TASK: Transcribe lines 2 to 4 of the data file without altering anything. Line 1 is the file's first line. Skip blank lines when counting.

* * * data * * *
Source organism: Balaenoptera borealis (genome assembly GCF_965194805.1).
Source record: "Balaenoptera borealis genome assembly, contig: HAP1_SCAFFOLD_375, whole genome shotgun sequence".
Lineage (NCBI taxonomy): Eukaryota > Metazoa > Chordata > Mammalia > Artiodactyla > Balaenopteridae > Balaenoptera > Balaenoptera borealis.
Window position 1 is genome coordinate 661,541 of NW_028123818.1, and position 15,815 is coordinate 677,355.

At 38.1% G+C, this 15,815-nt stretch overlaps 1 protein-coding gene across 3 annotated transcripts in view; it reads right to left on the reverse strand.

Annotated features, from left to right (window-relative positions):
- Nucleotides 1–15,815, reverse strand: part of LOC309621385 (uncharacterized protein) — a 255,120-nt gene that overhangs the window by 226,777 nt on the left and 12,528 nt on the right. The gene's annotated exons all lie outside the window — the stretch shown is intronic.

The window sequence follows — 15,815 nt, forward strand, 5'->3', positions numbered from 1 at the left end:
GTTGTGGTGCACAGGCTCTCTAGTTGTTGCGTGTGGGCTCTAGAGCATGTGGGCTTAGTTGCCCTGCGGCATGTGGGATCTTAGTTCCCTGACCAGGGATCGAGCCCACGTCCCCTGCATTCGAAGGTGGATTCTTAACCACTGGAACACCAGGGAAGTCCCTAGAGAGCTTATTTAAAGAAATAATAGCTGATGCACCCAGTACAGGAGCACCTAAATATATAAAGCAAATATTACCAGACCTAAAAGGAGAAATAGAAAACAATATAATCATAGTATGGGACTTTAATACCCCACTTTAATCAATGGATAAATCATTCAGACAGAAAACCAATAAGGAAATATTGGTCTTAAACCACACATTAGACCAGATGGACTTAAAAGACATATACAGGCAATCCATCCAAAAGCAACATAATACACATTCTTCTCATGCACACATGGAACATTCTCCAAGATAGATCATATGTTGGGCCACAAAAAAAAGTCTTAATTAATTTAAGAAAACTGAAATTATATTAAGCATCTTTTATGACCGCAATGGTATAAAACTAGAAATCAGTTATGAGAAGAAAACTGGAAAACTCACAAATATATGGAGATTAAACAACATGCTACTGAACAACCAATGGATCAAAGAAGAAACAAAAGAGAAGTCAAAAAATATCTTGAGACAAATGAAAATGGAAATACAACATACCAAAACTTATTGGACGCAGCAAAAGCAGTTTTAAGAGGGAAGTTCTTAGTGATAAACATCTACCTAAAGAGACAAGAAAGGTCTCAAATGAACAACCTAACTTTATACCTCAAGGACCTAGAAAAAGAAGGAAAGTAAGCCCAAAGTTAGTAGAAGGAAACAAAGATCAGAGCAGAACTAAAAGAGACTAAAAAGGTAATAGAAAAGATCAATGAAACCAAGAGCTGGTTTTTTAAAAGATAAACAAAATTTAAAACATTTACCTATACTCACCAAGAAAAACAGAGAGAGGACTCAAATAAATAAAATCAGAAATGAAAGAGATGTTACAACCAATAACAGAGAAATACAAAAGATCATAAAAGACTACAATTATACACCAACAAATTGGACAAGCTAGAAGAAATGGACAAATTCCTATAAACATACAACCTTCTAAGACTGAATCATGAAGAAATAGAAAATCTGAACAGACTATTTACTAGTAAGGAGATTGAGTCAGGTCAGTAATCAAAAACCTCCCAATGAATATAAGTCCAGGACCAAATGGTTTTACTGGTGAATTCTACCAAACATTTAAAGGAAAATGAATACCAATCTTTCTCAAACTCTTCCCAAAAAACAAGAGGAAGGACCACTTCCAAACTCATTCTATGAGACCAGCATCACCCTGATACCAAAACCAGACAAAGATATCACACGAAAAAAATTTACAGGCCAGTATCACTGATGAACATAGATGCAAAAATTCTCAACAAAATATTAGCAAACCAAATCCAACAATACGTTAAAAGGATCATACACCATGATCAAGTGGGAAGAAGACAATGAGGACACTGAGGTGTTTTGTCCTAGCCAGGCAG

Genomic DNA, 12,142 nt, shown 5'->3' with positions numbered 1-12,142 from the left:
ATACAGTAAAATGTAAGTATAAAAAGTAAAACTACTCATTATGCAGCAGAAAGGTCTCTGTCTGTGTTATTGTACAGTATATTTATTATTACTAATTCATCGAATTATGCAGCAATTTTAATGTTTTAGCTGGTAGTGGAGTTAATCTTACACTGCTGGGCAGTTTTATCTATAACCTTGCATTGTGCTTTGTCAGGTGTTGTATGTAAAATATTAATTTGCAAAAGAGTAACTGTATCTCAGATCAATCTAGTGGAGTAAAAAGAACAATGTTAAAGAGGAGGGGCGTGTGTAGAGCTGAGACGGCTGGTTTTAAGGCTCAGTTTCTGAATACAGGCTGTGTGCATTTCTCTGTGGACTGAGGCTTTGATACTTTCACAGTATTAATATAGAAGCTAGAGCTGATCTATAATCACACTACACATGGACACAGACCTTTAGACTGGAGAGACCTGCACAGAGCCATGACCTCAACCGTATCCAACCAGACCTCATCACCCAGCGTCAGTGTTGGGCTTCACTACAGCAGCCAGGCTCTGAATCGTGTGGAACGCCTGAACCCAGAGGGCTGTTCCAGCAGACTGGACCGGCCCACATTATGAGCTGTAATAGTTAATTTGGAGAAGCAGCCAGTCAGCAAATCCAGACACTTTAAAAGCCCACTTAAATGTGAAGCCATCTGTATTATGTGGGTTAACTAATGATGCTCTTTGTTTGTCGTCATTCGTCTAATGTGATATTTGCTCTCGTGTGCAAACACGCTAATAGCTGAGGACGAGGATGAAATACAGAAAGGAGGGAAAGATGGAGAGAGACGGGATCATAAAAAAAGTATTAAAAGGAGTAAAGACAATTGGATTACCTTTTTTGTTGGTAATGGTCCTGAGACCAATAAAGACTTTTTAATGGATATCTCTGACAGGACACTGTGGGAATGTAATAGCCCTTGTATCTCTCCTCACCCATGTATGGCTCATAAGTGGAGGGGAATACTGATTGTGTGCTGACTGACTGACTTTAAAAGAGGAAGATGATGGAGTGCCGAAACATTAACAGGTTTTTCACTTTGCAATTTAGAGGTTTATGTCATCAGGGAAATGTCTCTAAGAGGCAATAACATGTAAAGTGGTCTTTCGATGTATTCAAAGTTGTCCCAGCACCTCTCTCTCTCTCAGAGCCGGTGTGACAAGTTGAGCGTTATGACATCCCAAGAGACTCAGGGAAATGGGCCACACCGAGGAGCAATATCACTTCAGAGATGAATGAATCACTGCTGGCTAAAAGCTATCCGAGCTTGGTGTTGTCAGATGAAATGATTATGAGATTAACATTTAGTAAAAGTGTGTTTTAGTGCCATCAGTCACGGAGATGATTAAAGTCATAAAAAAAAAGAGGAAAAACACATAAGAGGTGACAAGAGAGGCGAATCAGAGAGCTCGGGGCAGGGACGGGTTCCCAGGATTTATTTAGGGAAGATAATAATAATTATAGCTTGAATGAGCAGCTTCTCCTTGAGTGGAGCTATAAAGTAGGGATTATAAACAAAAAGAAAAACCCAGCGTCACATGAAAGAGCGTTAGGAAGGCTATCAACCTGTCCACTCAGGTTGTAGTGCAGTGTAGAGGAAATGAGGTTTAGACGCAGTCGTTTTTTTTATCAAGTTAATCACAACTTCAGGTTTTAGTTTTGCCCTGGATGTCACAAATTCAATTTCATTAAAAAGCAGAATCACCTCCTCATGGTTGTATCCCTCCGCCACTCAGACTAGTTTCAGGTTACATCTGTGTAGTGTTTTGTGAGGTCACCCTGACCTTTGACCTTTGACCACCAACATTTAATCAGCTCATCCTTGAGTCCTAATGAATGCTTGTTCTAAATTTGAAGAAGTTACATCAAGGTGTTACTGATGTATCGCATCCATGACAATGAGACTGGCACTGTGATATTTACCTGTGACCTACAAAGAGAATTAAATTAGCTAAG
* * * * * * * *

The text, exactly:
Source record: "Balaenoptera borealis genome assembly, contig: HAP1_SCAFFOLD_375, whole genome shotgun sequence".
Lineage (NCBI taxonomy): Eukaryota > Metazoa > Chordata > Mammalia > Artiodactyla > Balaenopteridae > Balaenoptera > Balaenoptera borealis.
Window position 1 is genome coordinate 661,541 of NW_028123818.1, and position 15,815 is coordinate 677,355.